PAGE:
Jeffrey J. Martin, Ph.D., Yun Seok Choi, Ph.D.
Division of Kinesiology, Health, and Sport Studies, Wayne State University, Detroit, MI 48202, USA
Parental support of children’s physical activity is important, especially for young children with disabilities, given their low rates of physical activity and dependence on parents.
The primary purpose of the current study was to examine multidimensional sources of parental support and whether these perceptions were related to parents’ perceptions of their children’s physical ability.
Parents (N = 68) of children with disabilities completed scales assessing how much they role modeled, encouraged, and enjoyed physical activity in addition to their perceptions of their children’s physical ability and peer relations in sport.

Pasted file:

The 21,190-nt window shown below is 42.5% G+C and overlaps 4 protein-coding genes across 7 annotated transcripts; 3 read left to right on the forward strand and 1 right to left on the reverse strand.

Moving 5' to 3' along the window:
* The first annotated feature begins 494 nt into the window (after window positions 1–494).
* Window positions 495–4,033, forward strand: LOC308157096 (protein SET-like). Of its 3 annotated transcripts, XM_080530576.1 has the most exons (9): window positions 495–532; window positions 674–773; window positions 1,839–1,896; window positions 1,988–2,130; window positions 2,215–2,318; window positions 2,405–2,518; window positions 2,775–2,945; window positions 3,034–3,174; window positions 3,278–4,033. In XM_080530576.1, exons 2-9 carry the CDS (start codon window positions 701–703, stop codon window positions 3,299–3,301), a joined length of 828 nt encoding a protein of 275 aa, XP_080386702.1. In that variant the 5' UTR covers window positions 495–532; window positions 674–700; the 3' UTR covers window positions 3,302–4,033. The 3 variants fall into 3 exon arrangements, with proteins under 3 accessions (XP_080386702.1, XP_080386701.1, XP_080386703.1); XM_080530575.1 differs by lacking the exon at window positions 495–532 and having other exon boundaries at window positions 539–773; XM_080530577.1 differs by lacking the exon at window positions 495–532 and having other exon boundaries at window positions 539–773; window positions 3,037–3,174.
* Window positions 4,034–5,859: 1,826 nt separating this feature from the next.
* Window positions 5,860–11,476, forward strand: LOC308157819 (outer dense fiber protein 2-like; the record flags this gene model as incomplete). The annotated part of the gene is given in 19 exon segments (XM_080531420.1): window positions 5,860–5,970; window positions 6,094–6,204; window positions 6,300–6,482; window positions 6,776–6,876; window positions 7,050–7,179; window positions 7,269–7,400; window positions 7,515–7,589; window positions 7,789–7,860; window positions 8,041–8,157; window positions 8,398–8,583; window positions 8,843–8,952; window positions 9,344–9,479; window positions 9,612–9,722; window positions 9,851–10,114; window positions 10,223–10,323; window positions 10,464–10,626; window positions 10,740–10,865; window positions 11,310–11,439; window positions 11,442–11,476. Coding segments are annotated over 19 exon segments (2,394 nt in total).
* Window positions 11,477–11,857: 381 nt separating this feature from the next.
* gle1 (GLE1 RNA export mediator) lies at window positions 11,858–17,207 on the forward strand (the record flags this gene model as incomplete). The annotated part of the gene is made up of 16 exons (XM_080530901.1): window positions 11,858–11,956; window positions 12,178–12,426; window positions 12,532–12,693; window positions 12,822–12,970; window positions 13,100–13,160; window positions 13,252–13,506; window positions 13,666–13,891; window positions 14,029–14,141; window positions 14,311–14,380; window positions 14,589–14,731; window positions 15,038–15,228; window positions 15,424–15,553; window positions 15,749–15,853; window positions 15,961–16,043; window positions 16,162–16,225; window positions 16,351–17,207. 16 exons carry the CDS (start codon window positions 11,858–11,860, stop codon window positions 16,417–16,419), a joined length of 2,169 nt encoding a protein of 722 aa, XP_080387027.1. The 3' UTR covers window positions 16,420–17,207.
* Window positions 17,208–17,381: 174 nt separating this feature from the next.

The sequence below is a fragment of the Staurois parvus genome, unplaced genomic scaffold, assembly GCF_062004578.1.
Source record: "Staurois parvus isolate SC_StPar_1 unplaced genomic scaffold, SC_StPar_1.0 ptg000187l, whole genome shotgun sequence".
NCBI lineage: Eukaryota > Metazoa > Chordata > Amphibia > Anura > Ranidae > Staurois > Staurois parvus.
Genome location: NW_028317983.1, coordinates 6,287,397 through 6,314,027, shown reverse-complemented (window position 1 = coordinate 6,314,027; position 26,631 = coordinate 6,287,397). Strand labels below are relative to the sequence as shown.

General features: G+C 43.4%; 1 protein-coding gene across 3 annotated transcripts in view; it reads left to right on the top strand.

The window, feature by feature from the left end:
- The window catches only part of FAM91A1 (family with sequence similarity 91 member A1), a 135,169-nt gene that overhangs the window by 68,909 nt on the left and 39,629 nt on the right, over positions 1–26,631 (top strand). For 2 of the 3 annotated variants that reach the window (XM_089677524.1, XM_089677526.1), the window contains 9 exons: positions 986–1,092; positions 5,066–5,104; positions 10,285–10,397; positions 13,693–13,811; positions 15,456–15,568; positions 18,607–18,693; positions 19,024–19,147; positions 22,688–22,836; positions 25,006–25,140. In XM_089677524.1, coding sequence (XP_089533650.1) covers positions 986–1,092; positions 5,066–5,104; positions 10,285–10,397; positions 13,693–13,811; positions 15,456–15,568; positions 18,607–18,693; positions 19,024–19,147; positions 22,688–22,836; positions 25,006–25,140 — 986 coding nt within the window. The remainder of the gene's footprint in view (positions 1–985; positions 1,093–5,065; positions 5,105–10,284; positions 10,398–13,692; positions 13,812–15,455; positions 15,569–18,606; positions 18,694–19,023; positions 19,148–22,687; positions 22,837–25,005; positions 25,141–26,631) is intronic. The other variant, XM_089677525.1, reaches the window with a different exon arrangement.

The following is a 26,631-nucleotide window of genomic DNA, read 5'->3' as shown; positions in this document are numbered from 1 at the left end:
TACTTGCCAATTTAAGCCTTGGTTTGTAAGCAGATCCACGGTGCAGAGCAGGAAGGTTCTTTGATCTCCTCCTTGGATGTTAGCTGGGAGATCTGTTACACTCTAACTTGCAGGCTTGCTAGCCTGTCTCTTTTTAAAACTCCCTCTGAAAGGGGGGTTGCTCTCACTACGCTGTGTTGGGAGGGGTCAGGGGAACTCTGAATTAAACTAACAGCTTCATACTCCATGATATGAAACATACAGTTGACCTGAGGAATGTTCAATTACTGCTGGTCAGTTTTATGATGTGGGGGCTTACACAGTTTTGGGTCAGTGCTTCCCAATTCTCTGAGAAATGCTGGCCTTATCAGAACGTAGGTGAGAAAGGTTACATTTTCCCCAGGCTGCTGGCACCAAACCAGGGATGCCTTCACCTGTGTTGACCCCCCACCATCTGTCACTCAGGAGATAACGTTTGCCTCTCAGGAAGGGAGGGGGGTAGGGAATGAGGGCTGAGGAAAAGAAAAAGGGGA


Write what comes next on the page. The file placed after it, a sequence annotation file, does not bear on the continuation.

Parents were encouraging of their children’s physical activity and sport participation. Although they did not view their children as being particularly skilled, they perceived that they enjoyed physical activity and sport. Parents also perceived their children’s peer relations in physical activity and sport settings as being fairly neutral and to some extent contingent upon how physically capable they were seen by their peers.
Parents’ support of their children’s sport and physical activity was not contingent on how physically capable they viewed their children, which is encouraging. Adult leaders of sports program should consider monitoring peer relations in their programs in order to teach appropriate helping and peer behaviors.